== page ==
Mathematical workshops and monologues will star BCAM Naukas 2024

  • BCAM and the Chair of Scientific Culture at the University of the Basque Country have organized a program of activities for both morning and afternoon of March 14th.


On March 14th, International Day of Mathematics, the fifth edition of BCAM Naukas will be held at the Bizkaia Aretoa of the UPV/EHU.

Once again, BCAM and the Chair of Scientific Culture of the University of the Basque Country have prepared a program of workshops and mathematical monologues.

On one hand, various workshops will be conducted in the morning for Primary and Secondary students.
Fifth and sixth-grade students will learn statistics and probability through the workshop "A Day at the Races" and will also have the opportunity to participate in the workshop "Graphs, Gotta Catch 'Em All."

Meanwhile, first and second-year Compulsory Secondary Education students will tackle the Math Mystery Box escape room by solving mathematical operations, learn to solve the Rubik's Cube, engage in origami, and play with oversized pieces in the Giant Games workshop.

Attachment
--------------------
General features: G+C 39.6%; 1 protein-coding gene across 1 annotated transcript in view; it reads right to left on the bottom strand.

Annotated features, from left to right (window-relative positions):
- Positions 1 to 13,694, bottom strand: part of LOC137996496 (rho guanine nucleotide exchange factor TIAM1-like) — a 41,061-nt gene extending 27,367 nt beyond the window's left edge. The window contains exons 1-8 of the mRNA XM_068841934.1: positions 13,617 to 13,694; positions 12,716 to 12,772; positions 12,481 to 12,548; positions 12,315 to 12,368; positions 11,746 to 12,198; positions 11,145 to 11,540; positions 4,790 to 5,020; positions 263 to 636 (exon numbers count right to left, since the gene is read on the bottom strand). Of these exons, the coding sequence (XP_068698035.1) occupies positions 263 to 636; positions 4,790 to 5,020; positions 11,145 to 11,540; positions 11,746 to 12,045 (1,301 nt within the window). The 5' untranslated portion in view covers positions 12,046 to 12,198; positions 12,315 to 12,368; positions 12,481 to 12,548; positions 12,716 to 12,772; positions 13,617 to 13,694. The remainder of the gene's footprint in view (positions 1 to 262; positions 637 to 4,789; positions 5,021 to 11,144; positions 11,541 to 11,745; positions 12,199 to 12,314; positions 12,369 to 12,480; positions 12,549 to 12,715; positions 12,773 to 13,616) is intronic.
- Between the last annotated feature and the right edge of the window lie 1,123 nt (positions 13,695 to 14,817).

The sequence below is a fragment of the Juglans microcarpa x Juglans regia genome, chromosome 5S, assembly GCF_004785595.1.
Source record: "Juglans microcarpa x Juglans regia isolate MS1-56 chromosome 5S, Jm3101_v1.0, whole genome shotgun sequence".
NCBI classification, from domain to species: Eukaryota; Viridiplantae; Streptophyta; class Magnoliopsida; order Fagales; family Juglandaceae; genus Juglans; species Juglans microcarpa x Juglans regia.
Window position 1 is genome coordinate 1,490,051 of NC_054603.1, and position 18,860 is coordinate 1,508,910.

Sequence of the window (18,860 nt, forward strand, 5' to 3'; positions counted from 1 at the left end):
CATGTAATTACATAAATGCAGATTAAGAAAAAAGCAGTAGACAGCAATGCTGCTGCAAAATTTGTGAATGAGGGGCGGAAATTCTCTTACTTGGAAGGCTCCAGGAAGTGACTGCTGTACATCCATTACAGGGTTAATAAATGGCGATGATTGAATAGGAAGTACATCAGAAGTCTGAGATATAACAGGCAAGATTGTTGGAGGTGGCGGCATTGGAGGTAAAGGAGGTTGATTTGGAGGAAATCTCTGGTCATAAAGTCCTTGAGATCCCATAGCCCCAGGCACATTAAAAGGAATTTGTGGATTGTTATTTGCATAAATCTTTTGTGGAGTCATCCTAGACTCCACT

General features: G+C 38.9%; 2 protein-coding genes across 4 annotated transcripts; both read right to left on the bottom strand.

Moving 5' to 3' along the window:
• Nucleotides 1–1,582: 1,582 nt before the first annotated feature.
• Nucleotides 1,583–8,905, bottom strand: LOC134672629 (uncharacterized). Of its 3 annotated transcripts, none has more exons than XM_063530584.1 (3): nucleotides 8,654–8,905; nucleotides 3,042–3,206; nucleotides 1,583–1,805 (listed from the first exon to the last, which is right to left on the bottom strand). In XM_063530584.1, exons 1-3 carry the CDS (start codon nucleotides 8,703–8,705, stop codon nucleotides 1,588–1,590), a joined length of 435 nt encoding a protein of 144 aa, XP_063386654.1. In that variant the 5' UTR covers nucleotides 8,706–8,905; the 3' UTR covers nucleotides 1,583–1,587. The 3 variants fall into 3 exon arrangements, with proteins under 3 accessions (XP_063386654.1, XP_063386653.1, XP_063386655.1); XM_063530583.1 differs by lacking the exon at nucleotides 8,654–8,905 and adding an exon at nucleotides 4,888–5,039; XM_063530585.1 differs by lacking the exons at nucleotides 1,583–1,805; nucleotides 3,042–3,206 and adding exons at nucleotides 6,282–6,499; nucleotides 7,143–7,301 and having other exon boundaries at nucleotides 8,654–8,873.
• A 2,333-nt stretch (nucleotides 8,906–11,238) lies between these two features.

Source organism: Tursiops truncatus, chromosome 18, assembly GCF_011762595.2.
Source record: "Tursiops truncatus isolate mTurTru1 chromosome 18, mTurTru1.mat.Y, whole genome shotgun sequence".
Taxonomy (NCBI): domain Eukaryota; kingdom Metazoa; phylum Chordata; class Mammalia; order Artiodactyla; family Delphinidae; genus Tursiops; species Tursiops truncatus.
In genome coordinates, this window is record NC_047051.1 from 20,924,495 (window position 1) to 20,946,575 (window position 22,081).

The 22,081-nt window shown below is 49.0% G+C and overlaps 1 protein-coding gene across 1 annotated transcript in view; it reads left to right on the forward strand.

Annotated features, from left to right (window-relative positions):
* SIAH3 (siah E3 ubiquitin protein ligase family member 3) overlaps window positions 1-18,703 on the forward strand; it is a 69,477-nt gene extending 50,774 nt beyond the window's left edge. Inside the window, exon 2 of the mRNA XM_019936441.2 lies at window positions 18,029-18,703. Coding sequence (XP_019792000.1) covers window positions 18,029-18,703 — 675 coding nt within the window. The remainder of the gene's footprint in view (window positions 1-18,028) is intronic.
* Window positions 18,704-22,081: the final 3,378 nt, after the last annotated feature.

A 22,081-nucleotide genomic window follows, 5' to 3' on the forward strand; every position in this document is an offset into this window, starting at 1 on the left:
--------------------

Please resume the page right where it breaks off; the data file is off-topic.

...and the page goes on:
Lastly, third and fourth-year ESO students will explore the workings of the Möbius strip and learn in the workshop "A vueltas con el Oloide" how a mathematical characteristic like rotation can simplify things in everyday life.

In the afternoon, starting at 18:30, it will be time for mathematical monologues that, in a brief and entertaining manner, will delve into different mathematical concepts. For example, Raquel Villacampa, a PhD in Mathematics from the University of Zaragoza, will attempt to answer from a mathematical perspective whether Size Matters... or not, and Ikerbasque researcher Sara Barja will discuss the mathematical importance of letters and symbols in the monologue "Soy de Letras".